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FDA Prohibits Certain Omega-3 Claims

<p>The rule impacts docosahexaenoic acid (DHA), eicosapentaenoic acid (EPA) and alpha-linolenic acid (ALA).</p>

WASHINGTON—The FDA has published a final rule barring certain nutrient content claims for foods that contain particular omega-3 fatty acids.

The rule impacts docosahexaenoic acid (DHA), eicosapentaenoic acid (EPA) and alpha-linolenic acid (ALA).

Claims that products are “high in" DHA or EPA, and synonyms such as “rich in" and “excellent source of" are prohibited, the American Herbal Products Association (AHPA) revealed April 28 in an alert.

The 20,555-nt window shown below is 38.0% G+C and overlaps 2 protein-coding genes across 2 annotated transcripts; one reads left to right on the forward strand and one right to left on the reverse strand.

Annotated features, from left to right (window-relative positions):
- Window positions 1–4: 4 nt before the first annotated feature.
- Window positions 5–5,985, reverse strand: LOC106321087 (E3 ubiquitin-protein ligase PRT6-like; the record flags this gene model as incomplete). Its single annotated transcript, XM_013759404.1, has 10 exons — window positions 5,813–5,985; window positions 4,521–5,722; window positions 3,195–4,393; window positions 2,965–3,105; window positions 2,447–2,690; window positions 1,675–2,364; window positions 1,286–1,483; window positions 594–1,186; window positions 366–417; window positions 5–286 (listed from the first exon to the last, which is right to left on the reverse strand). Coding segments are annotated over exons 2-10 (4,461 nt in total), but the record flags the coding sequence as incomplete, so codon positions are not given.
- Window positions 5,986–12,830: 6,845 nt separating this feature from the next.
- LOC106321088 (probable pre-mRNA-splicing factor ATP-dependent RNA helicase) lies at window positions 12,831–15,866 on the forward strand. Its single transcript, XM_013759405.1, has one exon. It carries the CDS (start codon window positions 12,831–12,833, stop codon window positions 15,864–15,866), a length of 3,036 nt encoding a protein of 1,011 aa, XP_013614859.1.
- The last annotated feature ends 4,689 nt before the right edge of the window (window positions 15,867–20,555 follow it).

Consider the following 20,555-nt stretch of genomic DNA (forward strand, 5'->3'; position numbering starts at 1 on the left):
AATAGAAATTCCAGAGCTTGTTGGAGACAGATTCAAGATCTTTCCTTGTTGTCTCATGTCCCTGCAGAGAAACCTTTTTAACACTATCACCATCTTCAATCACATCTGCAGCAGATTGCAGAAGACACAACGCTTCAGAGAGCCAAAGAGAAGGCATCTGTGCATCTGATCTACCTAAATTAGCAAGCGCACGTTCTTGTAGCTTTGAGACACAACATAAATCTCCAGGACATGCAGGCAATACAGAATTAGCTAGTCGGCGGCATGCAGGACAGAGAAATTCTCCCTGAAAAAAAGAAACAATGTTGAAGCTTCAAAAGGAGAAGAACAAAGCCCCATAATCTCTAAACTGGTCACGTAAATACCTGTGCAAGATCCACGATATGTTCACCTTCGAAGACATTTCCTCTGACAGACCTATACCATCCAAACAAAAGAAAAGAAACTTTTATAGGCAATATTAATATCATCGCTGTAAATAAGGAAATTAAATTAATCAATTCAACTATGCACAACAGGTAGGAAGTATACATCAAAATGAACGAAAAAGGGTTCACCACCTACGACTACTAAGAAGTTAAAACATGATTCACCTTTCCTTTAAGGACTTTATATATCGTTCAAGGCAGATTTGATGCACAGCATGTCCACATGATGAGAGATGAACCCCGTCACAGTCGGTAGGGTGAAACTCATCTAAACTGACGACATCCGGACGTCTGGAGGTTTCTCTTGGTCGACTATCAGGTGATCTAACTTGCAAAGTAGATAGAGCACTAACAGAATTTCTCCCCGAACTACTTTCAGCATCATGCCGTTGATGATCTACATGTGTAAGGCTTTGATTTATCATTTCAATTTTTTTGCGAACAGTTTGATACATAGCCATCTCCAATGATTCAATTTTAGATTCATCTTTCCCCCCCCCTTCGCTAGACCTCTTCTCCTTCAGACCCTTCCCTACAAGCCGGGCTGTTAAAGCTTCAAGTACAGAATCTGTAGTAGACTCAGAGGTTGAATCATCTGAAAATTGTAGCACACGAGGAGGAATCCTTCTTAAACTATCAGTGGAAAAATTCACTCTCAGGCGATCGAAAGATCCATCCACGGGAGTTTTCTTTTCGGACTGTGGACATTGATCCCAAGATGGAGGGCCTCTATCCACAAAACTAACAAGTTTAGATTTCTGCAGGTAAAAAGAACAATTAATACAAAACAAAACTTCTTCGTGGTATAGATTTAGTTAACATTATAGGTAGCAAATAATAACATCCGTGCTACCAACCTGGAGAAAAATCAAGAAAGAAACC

“Under current regulations, content claims such as ‘high in’ are only allowed for nutrients for which a reference level to which the claim refers has been set. FDA has not established nutrient levels that can serve as the basis for nutrient content claims for DHA, EPA, or ALA," AHPA stated.

Check out the rule here in its entirety in the Federal Register.

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